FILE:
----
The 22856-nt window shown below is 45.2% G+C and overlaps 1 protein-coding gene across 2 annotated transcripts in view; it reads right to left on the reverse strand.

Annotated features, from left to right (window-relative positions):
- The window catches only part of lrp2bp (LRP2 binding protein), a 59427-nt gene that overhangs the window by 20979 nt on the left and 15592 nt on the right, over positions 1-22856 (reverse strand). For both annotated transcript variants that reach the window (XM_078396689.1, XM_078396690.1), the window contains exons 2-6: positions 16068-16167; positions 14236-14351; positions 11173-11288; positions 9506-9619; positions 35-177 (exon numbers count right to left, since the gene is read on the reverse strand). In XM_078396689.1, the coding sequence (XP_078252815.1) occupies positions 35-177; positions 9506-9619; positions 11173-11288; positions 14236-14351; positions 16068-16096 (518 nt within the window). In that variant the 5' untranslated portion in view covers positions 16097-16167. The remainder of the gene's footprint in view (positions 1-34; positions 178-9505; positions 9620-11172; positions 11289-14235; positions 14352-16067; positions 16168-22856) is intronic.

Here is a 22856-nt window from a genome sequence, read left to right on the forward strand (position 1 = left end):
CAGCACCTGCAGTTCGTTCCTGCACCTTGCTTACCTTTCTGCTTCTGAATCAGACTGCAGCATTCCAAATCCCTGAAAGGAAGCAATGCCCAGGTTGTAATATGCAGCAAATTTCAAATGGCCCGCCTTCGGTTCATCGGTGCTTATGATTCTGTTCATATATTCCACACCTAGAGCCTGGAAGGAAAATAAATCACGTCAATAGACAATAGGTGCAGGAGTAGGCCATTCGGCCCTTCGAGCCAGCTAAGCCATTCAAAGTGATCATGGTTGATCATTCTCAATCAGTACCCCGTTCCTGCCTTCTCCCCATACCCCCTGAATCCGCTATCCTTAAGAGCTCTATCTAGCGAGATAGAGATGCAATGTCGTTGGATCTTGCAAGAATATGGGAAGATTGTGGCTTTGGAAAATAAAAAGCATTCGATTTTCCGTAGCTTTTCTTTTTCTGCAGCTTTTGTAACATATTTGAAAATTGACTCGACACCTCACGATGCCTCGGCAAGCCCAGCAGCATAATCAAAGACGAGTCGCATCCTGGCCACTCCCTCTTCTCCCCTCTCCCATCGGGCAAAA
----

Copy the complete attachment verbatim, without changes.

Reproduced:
The 22856-nt window shown below is 45.2% G+C and overlaps 1 protein-coding gene across 2 annotated transcripts in view; it reads right to left on the reverse strand.

Annotated features, from left to right (window-relative positions):
- The window catches only part of lrp2bp (LRP2 binding protein), a 59427-nt gene that overhangs the window by 20979 nt on the left and 15592 nt on the right, over positions 1-22856 (reverse strand). For both annotated transcript variants that reach the window (XM_078396689.1, XM_078396690.1), the window contains exons 2-6: positions 16068-16167; positions 14236-14351; positions 11173-11288; positions 9506-9619; positions 35-177 (exon numbers count right to left, since the gene is read on the reverse strand). In XM_078396689.1, the coding sequence (XP_078252815.1) occupies positions 35-177; positions 9506-9619; positions 11173-11288; positions 14236-14351; positions 16068-16096 (518 nt within the window). In that variant the 5' untranslated portion in view covers positions 16097-16167. The remainder of the gene's footprint in view (positions 1-34; positions 178-9505; positions 9620-11172; positions 11289-14235; positions 14352-16067; positions 16168-22856) is intronic.

Here is a 22856-nt window from a genome sequence, read left to right on the forward strand (position 1 = left end):
CAGCACCTGCAGTTCGTTCCTGCACCTTGCTTACCTTTCTGCTTCTGAATCAGACTGCAGCATTCCAAATCCCTGAAAGGAAGCAATGCCCAGGTTGTAATATGCAGCAAATTTCAAATGGCCCGCCTTCGGTTCATCGGTGCTTATGATTCTGTTCATATATTCCACACCTAGAGCCTGGAAGGAAAATAAATCACGTCAATAGACAATAGGTGCAGGAGTAGGCCATTCGGCCCTTCGAGCCAGCTAAGCCATTCAAAGTGATCATGGTTGATCATTCTCAATCAGTACCCCGTTCCTGCCTTCTCCCCATACCCCCTGAATCCGCTATCCTTAAGAGCTCTATCTAGCGAGATAGAGATGCAATGTCGTTGGATCTTGCAAGAATATGGGAAGATTGTGGCTTTGGAAAATAAAAAGCATTCGATTTTCCGTAGCTTTTCTTTTTCTGCAGCTTTTGTAACATATTTGAAAATTGACTCGACACCTCACGATGCCTCGGCAAGCCCAGCAGCATAATCAAAGACGAGTCGCATCCTGGCCACTCCCTCTTCTCCCCTCTCCCATCGGGCAAAA